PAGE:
Stumbling Blocks to Buying a Businessby Michelle Bomberger | February 4, 2014
We’ve all heard that the perfect storm is coming together with lots of businesses coming up for sale and many buyers in the marketplace. If you’re buying a business, it’s important to remember that the purchase transaction is about a lot more than the industry and the price. We expect that once a buyer finds a business he or she likes, the rest is about negotiating price. This is far from the truth — sometimes the most unusual parts of the deal cause it to go awry. Here are some issues to consider:
The Seller’s Emotional Investment
First, when buying a business, you must recognize that the seller has a lot invested in the business emotionally. The business is his baby – something he has nurtured for years or even decades. For this reason, the emotional aspects of the transaction must be front and center. A buyer must understand that requests for information or simply digging deeper into an issue can be seen as a personal affront or lack of trust in the seller. That being said, the buyer should ask lots of questions. It’s important to dig into the business’ history and operations so you know what you’re getting into with the business – what opportunities exist and what skeletons might be in the closet. Setting expectations early about what information will be requested, maintaining open communication, and keeping empathy front and center will help balance the emotional aspects of the transaction.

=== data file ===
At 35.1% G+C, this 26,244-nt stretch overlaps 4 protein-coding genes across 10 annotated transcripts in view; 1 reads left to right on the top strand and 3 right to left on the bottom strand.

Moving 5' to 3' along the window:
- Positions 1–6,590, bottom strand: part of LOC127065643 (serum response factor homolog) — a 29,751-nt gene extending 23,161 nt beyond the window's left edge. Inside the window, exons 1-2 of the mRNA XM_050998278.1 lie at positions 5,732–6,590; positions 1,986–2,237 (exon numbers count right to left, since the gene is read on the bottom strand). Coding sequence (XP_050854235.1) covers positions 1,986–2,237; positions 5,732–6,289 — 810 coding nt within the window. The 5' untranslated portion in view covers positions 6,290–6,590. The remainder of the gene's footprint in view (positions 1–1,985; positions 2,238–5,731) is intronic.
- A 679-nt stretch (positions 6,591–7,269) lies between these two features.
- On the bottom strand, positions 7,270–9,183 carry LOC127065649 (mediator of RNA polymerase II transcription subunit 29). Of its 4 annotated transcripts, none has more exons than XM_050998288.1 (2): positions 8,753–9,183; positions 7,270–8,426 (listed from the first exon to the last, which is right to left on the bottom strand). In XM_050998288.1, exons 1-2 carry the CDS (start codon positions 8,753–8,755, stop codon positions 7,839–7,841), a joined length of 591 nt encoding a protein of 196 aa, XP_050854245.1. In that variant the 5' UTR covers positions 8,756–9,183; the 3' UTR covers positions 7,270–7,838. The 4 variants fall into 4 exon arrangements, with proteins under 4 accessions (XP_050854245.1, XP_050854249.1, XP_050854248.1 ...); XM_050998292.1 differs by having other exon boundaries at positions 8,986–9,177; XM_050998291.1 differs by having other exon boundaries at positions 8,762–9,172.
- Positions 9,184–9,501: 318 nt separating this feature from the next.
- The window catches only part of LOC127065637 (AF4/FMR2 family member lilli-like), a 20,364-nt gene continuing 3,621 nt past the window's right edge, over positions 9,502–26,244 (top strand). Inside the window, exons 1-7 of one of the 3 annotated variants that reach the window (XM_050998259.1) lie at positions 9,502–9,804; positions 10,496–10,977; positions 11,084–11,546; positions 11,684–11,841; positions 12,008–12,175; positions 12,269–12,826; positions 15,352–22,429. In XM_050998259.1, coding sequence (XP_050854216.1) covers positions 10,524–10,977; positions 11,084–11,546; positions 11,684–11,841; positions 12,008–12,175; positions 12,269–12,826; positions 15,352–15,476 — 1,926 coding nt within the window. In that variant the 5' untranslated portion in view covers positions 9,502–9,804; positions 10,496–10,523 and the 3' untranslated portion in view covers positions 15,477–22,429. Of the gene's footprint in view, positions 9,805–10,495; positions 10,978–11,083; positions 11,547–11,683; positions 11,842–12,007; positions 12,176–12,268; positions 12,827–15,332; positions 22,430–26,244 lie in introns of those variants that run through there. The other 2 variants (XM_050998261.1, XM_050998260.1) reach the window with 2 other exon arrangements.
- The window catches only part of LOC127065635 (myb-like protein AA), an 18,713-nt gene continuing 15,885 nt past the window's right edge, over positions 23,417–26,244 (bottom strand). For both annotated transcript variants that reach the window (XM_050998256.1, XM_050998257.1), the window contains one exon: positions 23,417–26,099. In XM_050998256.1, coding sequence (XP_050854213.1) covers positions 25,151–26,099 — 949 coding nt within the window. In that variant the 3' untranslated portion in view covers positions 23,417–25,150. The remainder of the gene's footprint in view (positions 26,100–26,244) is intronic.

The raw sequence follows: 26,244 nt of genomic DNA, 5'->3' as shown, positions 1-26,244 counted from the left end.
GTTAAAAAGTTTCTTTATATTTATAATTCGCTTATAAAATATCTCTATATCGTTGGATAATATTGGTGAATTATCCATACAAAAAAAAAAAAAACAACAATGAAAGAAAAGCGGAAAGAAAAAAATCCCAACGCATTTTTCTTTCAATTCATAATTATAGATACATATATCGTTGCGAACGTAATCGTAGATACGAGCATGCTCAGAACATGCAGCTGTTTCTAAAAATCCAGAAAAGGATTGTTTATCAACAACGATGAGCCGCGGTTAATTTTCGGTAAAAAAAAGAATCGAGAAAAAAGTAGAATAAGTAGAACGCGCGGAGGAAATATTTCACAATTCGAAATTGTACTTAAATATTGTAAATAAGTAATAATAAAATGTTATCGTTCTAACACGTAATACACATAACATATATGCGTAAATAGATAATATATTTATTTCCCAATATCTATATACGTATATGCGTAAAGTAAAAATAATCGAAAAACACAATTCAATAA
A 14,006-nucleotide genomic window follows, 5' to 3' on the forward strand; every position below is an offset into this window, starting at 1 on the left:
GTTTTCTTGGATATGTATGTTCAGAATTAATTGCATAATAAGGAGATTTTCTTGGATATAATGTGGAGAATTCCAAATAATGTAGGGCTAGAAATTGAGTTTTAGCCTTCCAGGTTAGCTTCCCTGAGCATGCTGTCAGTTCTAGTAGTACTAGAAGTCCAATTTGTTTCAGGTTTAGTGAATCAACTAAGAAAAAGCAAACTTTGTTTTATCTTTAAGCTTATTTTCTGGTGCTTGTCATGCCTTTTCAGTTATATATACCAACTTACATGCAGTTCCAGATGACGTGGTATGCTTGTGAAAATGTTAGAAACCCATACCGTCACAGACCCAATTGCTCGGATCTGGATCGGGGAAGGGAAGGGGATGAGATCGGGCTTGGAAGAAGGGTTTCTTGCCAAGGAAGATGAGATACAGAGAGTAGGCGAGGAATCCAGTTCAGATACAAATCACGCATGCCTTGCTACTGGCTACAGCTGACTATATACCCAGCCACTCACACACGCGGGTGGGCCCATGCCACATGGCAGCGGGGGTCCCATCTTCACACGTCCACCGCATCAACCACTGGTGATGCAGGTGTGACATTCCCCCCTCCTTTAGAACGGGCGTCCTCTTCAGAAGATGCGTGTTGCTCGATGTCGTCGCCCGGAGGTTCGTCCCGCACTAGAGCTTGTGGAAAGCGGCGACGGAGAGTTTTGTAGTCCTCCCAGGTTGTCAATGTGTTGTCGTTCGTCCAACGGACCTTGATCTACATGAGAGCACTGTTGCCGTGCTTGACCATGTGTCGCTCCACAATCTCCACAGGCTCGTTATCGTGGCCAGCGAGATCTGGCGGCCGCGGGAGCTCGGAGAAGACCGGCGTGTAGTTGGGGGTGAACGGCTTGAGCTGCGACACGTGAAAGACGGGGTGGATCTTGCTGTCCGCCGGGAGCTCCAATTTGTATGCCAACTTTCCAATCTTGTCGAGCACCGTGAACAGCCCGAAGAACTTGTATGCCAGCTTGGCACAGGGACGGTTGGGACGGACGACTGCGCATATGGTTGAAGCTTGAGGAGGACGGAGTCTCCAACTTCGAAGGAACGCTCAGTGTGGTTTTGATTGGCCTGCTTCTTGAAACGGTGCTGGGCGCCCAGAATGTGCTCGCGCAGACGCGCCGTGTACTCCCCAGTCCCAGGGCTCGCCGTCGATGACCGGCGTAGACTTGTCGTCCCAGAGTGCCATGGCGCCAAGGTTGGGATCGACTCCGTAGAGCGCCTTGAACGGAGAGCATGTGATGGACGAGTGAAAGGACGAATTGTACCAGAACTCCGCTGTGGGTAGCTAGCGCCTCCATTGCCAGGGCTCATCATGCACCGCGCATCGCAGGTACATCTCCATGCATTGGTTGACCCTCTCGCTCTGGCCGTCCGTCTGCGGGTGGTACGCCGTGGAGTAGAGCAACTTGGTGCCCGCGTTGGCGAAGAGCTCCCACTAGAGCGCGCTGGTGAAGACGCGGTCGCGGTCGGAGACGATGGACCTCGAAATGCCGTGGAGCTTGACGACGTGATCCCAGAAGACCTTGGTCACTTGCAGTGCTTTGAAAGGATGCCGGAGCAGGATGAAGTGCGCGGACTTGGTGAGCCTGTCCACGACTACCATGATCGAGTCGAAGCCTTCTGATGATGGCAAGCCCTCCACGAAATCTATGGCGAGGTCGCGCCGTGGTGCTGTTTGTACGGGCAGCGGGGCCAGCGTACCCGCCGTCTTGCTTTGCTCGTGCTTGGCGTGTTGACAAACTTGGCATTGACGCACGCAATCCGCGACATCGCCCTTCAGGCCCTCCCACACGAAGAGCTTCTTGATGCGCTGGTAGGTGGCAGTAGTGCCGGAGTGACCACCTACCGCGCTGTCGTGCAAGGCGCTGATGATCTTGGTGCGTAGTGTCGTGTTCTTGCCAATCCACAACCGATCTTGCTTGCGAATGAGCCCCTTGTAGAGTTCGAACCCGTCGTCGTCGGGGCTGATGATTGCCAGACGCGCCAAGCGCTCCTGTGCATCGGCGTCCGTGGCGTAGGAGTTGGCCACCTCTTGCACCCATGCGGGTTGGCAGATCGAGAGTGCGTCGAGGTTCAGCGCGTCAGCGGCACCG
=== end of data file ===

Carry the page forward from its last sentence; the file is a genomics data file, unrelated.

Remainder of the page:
Consideration of Stakeholders when Buying a Business
The deal also has many other stakeholders that must be considered in the transaction. Each person who is impacted by the deal such as employees, vendors, and the landlord will have a different emotional response and different incentives regarding the transaction, so the timing and content of communications must be carefully considered and planned in advance. Information flow must be coordinated between the buyer and the seller. Word travels quickly and can disrupt an entire process if not managed by the parties.
Separating Emotion from Fact
The buyer sits in a unique position that can seem threatening to the seller and the other stakeholders. Open and transparent communications and due diligence process with the seller will separate the emotion from the factual and help smooth the path to the closing of the transaction.
You are not alone – Speak with an attorney to discuss your business transaction efforts, contracts, preparing due diligence, and more. Contact us at 425-250-0205 or email@example.com.
Legal Disclaimer: This article contains general information. Do not view this article as legal advice. Talk with counsel familiar with your unique business needs before taking or refraining from any action.